Coming off making just $1,000 a month for six months around the Olympics, this contract pays players roughly $3,000 a month, with annual compensation surpassing $70,000 when combined with contributions from the United States Olympic Committee.
Blue Origin’s 10-minute space ride could cost $200,000—but there will be leather seats
Today, Blue Origin released illustrations of its suborbital space tourism vehicle, dubbed New Shepard. The capsule will have six leather seats arranged in a circle that will offer a large window view and a small screen to track the flight.
Blue Origin hasn't yet put a price tag on the 10-minute space flight, but experts say that it will cost between $100,000 and $200,000. For about 10 seconds, passengers will experience up to 5Gs during the descent.
Here in the FastCo News room, we've been wondering what laws will govern the passengers on the flight. The Outer Space Treaty, which was first ratified in 1967, covers such issues such has how different countries should collaborate on scientific experiments. But it doesn't cover many interpersonal issues that happen in space. For instance, what would happen if a sexual assault or a murder happened on board? What court would be responsible for trying such a case? Hit me up at firstname.lastname@example.org if you have any answers for us.
We need more doctors and nurses. Maybe this online Harvard Med School course can help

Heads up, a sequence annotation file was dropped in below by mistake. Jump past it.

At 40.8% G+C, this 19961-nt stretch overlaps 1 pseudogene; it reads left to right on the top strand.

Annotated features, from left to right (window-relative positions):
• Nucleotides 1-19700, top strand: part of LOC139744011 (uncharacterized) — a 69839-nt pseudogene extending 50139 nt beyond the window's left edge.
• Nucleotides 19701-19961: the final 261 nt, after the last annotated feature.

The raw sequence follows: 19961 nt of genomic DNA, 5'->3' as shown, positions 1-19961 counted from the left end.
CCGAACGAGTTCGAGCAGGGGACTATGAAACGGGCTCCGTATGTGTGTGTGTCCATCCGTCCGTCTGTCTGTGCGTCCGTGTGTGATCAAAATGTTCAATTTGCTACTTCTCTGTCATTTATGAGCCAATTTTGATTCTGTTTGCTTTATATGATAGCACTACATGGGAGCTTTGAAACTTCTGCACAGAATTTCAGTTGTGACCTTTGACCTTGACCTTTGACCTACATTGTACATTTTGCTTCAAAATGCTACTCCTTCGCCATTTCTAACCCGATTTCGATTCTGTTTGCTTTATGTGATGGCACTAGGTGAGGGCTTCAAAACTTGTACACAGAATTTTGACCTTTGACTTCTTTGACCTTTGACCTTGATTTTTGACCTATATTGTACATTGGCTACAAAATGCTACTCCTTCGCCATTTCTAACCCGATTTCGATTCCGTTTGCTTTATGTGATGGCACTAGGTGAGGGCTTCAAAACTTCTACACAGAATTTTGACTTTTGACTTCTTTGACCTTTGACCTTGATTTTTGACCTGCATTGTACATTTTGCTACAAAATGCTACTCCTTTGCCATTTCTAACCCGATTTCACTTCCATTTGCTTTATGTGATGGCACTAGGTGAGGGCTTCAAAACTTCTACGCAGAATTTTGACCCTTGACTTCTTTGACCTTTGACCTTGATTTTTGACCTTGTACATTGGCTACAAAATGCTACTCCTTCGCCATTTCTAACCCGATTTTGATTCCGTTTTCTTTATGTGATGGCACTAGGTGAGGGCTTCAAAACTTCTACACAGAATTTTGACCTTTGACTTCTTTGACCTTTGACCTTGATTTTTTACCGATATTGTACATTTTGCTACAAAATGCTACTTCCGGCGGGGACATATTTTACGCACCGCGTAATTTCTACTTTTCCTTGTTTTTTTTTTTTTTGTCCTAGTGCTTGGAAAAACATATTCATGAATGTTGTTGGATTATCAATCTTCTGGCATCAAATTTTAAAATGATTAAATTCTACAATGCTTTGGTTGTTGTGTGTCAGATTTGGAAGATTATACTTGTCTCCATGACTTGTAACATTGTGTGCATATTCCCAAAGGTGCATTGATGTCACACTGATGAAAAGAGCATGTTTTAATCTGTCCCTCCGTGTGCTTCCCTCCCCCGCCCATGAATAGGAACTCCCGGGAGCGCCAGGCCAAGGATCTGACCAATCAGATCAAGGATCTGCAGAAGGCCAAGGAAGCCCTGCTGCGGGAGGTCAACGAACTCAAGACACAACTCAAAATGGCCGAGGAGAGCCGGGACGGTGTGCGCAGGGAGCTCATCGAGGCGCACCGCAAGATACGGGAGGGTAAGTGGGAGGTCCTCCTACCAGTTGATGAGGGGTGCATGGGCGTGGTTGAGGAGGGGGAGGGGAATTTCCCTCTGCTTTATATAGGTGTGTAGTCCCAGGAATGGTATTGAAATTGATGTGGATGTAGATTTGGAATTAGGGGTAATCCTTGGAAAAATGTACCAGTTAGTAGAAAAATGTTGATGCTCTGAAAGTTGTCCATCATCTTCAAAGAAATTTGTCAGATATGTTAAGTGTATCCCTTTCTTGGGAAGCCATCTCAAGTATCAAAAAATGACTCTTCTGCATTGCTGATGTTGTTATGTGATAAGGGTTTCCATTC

Harvard Medical School says it wants to help. Today the institution unveiled a certificate program called "HMX Fundamentals," delivered entirely online and designed for prospective clinicians. The full program includes coursework in physiology, immunology, genetics, and biochemistry and costs $1,800.
The school's goal in creating the certificate, says associate dean Michael Parker, is to "encourage the passion and intellect of those considering a medical career."
The next Windows 10 update will arrive with a hard sell for augmented reality
Microsoft has set a release date for the next major upgrade to Windows 10. The "Creators Update" will launch on April 11 with an assortment of new features and improvements for PC users, but what Microsoft seems most jazzed about is its push into 3D and mixed reality. The update will include a new 3D Paint app, which lets users create artwork from scratch or with help from pre-made objects. Later this year, users will be able to view those objects in the real world through augmented reality headsets from Acer, Asus, Dell, HP, and Lenovo, priced as low as $299.
Satya Nadella, Microsoft's CEO, has been candid about how the company slept through the smartphone revolution, and how Windows 10 could help jump-start the next big thing. But with other tech giants like Apple starting to show interest, Microsoft might not have much time left to get ahead.
Image: Microsoft JN
BuzzFeed could finally go public next year: report